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‘Saturday Night Fever’: John Travolta’s Iconic Dance Was Originally Filmed With a Different Song

‘Saturday Night Fever’: John Travolta’s Iconic Dance Was Originally Filmed With a Different Song

John Travolta’s Saturday Night Fever and the Bee Gees’ You Should Be Dancin’ are synonymous—but the song was not originally part of the movie. 

In 1977, the movie hit the silver screen and became an instant cult classic. The story followed Travolta as Tony Manero, a working-class Brooklyn man with dreams of becoming a famous dancer. In real life, the actor is a singer and dancer. Nonetheless, he worked for six months to perfect his moves.

Travolta, of course, nailed those moves in the iconic dance-off scene that proved he was the king of disco. In it, he dominates a light of floor to You Should Be Dancin’. The scene has become one of the most legendary in movie history. 

But interestingly, it wasn’t actually filmed to the Bee Gees hit. John Travolta actually danced to a single by Boz Scaggs called Lowdown. Unfortunately for Scaggs, his label, Columbia Records, refused to let the song appear in the film. So the director, John Badham, had to track down another song that would match the choreography. 

‘Saturday Night Fever’ Gave the Bee Gees Another Round of Fame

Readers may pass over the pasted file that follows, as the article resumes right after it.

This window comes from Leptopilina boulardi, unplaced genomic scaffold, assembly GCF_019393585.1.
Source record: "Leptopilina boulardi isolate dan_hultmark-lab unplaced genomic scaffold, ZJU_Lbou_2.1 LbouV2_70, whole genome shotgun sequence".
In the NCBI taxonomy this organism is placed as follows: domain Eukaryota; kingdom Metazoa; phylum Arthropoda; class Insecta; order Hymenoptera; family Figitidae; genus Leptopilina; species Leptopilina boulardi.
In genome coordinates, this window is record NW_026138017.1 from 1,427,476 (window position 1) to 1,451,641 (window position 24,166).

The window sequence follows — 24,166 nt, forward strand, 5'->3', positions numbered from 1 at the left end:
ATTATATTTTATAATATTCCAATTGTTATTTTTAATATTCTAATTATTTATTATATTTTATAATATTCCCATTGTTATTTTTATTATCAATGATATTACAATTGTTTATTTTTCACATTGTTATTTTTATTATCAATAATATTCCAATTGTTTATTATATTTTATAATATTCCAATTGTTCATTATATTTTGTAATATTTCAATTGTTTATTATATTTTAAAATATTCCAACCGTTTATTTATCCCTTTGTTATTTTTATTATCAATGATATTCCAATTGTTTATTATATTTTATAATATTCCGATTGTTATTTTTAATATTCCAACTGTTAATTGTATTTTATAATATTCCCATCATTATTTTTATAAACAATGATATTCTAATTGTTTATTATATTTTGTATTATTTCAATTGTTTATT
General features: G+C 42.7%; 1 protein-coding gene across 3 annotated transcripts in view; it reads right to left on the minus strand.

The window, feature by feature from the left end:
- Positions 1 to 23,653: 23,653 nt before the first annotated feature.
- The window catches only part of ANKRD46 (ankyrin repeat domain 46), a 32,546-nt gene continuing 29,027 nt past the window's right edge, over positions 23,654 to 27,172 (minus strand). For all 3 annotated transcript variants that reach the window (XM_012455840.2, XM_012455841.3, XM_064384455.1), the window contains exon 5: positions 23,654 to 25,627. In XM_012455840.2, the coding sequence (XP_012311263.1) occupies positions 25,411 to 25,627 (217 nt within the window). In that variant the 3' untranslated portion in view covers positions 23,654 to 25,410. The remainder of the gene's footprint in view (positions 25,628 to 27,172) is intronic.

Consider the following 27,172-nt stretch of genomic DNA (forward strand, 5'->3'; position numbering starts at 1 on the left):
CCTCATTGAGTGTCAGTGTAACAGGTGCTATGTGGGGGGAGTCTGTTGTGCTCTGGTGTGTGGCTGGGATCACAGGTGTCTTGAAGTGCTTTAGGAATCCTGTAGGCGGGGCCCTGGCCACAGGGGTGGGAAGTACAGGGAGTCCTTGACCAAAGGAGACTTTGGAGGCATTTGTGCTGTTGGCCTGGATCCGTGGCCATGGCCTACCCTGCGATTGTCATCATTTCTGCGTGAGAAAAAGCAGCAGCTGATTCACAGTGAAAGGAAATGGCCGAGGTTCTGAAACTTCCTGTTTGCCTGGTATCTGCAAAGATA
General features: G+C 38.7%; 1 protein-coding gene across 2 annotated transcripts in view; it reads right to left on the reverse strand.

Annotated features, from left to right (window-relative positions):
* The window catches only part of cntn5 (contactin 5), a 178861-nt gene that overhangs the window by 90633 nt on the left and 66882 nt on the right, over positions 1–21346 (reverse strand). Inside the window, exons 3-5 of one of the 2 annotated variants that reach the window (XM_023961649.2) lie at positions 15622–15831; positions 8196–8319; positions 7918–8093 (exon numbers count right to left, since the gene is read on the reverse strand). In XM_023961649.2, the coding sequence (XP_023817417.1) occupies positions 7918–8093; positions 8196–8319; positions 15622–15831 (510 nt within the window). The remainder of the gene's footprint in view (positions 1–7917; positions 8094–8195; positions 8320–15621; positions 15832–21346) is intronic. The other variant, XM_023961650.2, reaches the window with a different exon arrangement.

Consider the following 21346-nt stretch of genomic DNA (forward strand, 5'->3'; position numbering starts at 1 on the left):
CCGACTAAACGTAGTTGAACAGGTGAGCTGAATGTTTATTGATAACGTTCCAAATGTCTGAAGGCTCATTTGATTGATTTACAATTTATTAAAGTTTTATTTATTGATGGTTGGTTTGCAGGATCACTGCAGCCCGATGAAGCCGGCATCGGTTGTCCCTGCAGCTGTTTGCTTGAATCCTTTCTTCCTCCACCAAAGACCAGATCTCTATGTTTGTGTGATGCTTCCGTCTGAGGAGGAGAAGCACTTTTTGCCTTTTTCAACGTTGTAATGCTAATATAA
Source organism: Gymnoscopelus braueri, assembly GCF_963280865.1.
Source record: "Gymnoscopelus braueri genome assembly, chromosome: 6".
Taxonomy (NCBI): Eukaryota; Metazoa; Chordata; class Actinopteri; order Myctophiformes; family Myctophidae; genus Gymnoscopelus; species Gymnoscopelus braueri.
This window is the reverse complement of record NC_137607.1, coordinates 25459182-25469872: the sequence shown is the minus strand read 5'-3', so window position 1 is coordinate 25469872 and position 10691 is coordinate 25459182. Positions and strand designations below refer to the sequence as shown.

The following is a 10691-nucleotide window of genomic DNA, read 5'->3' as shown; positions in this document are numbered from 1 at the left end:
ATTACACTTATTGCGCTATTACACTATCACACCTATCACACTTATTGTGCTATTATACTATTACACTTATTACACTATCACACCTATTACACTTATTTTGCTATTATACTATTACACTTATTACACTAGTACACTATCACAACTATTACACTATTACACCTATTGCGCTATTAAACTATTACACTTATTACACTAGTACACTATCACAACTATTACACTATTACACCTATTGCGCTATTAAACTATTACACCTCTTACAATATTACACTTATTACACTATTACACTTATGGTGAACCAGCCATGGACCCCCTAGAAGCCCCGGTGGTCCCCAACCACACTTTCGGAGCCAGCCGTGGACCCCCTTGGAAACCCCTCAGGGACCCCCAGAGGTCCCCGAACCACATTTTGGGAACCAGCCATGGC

You Should Be Dancin’ happened to fit effortlessly into the scene, which opened the door for more Bee Gees songs to make it into the film and soundtrack. At that time, the band was working on several new would-be hits, including Night FeverStaying AliveHow Deep Is Your LoveMore Than a Woman, and If I Can’t Have You. So they handed those over to appear on the soundtrack. 

The turn of events ended up working out well for the Bee Gees and horribly for Scaggs. After the movie’s release, Saturday Night Fever went on to gross over $94 million at the Box Office. Its soundtrack then spent 24 weeks on top of the Billboard 200 chart, and it sold 16 million copies, making it the best-selling album of all time. The soundtrack held that title until Michael Jackson’s Thriller in 1983.

Subsequently, the Bee Gees single Night Fever sat at No. 1 on the Billboard Hot 100 for eight weeks, and Staying Alive enjoyed four weeks in the same spot. Overall, the movie gave the group a resurgence after falling out of fame for some time. And the movie itself stalled the inevitable fall of disco.